Original Research

African indigenous knowledge and research

Frances E. Owusu-Ansah, Gubela Mji
African Journal of Disability | Vol 2, No 1 | a30 | DOI: https://doi.org/10.4102/ajod.v2i1.30 | © 2013 Frances E. Owusu-Ansah, Gubela Mji | This work is licensed under CC Attribution 4.0
Submitted: 13 April 2012 | Published: 16 January 2013

About the author(s)

Frances E. Owusu-Ansah, Department of Behavioural Sciences, Kwame Nkrumah University of Science and Technology, Ghana
Gubela Mji, Centre for Rehabilitation Studies, University of Stellenbosch, South Africa


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Abstract

This paper seeks to heighten awareness about the need to include indigenous knowledge in the design and implementation of research, particularly disability research, in Africa. It affirms the suitability of the Afrocentric paradigm in African research and argues the necessity for an emancipatory and participatory type of research which values and includes indigenous knowledge and peoples. In the predominantly Western-oriented academic circles and investigations, the African voice is either sidelined or suppressed because indigenous knowledge and methods are often ignored or not taken seriously. This paper posits that to be meaningful and empowering, African-based research must, of necessity, include African thought and ideas from inception through completion to the implementation of policies arising from the research. In this way the work is both empowering and meaningful for context-specific lasting impact.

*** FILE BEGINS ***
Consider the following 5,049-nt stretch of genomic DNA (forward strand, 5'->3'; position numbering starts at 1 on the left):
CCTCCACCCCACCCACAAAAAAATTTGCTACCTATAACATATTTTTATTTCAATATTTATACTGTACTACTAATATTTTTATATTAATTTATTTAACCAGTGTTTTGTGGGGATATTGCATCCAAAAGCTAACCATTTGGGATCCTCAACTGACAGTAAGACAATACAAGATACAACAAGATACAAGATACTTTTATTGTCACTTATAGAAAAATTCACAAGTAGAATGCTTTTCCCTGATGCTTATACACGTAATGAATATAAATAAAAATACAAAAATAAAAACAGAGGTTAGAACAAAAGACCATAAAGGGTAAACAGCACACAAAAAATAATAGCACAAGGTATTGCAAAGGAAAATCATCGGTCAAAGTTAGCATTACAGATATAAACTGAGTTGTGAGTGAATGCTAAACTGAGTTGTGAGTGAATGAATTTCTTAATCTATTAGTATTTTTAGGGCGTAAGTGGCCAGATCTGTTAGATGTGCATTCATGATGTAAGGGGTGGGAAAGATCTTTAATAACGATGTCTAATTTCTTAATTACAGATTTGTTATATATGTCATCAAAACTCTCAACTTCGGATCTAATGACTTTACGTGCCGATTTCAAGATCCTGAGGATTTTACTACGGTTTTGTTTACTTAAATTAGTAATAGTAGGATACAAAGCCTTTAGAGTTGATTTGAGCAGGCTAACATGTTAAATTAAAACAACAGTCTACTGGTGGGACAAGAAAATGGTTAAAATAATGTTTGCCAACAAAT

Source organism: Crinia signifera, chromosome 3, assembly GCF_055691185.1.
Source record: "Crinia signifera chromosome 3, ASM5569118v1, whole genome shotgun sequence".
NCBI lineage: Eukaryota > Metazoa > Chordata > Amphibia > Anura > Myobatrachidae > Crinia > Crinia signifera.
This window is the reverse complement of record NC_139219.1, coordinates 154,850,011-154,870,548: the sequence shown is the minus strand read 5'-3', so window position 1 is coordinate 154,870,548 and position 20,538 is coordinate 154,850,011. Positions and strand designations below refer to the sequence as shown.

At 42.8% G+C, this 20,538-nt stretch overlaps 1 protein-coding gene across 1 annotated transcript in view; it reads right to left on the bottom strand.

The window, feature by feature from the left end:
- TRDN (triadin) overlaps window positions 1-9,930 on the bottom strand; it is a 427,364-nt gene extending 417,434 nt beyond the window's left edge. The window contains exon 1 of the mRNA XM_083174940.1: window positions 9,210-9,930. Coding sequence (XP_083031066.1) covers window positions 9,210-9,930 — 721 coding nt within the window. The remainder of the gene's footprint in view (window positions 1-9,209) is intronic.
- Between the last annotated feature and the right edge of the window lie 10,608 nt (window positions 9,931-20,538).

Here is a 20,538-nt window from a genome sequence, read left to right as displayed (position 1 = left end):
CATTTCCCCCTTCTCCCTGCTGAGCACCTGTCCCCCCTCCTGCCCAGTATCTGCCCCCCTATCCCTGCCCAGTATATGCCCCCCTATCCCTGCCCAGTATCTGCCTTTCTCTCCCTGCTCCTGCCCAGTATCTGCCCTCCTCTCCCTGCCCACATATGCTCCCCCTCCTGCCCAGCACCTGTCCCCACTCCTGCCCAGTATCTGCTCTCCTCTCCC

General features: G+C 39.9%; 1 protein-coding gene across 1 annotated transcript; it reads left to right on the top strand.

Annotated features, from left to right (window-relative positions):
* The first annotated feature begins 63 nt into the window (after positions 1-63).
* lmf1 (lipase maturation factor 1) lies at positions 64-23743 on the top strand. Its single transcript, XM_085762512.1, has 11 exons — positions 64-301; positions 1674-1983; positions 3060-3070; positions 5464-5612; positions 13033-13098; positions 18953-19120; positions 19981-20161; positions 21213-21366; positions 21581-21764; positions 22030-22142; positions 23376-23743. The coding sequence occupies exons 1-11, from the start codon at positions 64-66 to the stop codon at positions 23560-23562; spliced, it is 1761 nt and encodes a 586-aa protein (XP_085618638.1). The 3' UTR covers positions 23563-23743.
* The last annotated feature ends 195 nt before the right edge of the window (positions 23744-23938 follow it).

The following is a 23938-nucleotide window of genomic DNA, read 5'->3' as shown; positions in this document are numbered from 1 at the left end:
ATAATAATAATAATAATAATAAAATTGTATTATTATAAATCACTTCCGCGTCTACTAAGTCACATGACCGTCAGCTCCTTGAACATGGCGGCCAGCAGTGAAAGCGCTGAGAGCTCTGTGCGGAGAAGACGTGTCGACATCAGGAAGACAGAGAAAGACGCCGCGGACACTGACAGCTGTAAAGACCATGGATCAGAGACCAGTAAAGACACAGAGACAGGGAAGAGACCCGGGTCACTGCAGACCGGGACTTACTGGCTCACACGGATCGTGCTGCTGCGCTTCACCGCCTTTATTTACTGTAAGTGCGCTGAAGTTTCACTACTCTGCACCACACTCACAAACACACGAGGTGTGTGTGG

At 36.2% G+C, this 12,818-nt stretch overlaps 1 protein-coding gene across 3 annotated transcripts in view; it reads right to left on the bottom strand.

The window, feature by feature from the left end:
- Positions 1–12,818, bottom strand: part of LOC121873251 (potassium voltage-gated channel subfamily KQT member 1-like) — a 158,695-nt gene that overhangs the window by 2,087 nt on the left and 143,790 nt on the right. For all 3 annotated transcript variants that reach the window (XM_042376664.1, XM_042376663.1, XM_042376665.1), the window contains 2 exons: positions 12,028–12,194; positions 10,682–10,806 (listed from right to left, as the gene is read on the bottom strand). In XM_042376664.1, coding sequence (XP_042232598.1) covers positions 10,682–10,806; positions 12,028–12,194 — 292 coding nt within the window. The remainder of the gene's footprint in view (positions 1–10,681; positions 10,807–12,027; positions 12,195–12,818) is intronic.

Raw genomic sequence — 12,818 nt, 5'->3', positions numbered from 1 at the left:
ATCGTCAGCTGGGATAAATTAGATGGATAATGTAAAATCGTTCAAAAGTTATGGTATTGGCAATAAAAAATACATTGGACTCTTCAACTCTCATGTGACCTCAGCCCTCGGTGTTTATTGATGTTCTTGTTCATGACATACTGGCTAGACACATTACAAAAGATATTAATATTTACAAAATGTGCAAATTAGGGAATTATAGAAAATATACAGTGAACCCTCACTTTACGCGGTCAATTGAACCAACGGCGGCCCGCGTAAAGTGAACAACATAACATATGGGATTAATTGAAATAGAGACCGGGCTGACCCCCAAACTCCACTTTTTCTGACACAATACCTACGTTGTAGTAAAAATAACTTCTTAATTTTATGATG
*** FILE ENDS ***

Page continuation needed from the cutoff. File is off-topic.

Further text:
Keywords

research design;participation; implementation; indigenous knowledge;

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1. Five challenges for disability-related research in sub-Saharan Africa
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doi: 10.4102/ajod.v3i2.149